A Supreme Court Bench comprising of Justice Dipak Misra and Justice S.J. Mukhopadhaya has held that mere evidence of extra marital relationship cannot amount to cruelty. It observed, “Mere extra-marital relationship, even if proved, would be illegal and immoral, as has been said in Pinakin Mahipatray Rawal (supra), but it would take a different character if the prosecution brings some evidence on record to show that the accused had conducted in such a manner to drive the wife to commit suicide.”
The Court was hearing a Special Leave Petition filed against a Gujarat High Court order which confirmed the conviction of the appellants under Sections 498A, 306, 201 and 114 of the Indian Penal Code, 1860.
The husband of the deceased had an illicit relationship with a divorcee, despite which they had two children out of the wedlock. The wife subsequently committed suicide after 8 years of marriage, in 2004. The dead body was cremated without informing the parents of the deceased and the suicide was communicated to the Police 10 days after the occurrence. The Trial Court as well as the High Court had found that cruelty, as alleged by the prosecution under Section 498A IPC was established as a result of which the deceased committed suicide.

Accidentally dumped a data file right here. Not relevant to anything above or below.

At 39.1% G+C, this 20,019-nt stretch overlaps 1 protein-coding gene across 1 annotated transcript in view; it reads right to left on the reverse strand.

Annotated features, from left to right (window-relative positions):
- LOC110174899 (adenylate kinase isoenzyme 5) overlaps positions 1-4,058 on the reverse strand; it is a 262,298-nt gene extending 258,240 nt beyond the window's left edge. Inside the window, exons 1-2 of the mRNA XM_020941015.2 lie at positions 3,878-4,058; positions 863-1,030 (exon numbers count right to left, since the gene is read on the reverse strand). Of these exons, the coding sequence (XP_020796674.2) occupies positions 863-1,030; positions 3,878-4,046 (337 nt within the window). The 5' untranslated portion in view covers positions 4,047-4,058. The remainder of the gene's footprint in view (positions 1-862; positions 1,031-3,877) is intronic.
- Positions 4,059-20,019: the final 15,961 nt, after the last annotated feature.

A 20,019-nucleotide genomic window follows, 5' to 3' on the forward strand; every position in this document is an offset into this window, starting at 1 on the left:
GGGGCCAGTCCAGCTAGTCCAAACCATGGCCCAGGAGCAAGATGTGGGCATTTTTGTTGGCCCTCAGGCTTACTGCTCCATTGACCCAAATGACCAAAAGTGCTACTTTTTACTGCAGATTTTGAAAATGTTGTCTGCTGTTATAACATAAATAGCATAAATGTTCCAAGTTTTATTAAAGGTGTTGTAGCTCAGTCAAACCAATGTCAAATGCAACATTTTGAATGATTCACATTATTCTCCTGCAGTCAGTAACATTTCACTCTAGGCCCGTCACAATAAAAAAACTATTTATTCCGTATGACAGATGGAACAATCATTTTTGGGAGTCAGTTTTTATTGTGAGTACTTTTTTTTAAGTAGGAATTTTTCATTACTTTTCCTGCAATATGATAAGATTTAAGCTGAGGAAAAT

The accused had submitted that the couple was already divorced, as a consequence of which, the wife was staying on the terrace of the house.
Highlighting the absence of any kind of physical torture, Court observed, “In the instant case, the accused may have been involved in an illicit relationship with the appellant no.4, but in the absence of some other acceptable evidence on record that can establish such high degree of mental cruelty, the Explanation to Section 498A which includes cruelty to drive a woman to commit suicide, would not be attracted.”
The conviction and sentence of the Appellants was hence set aside.
Read the judgment here.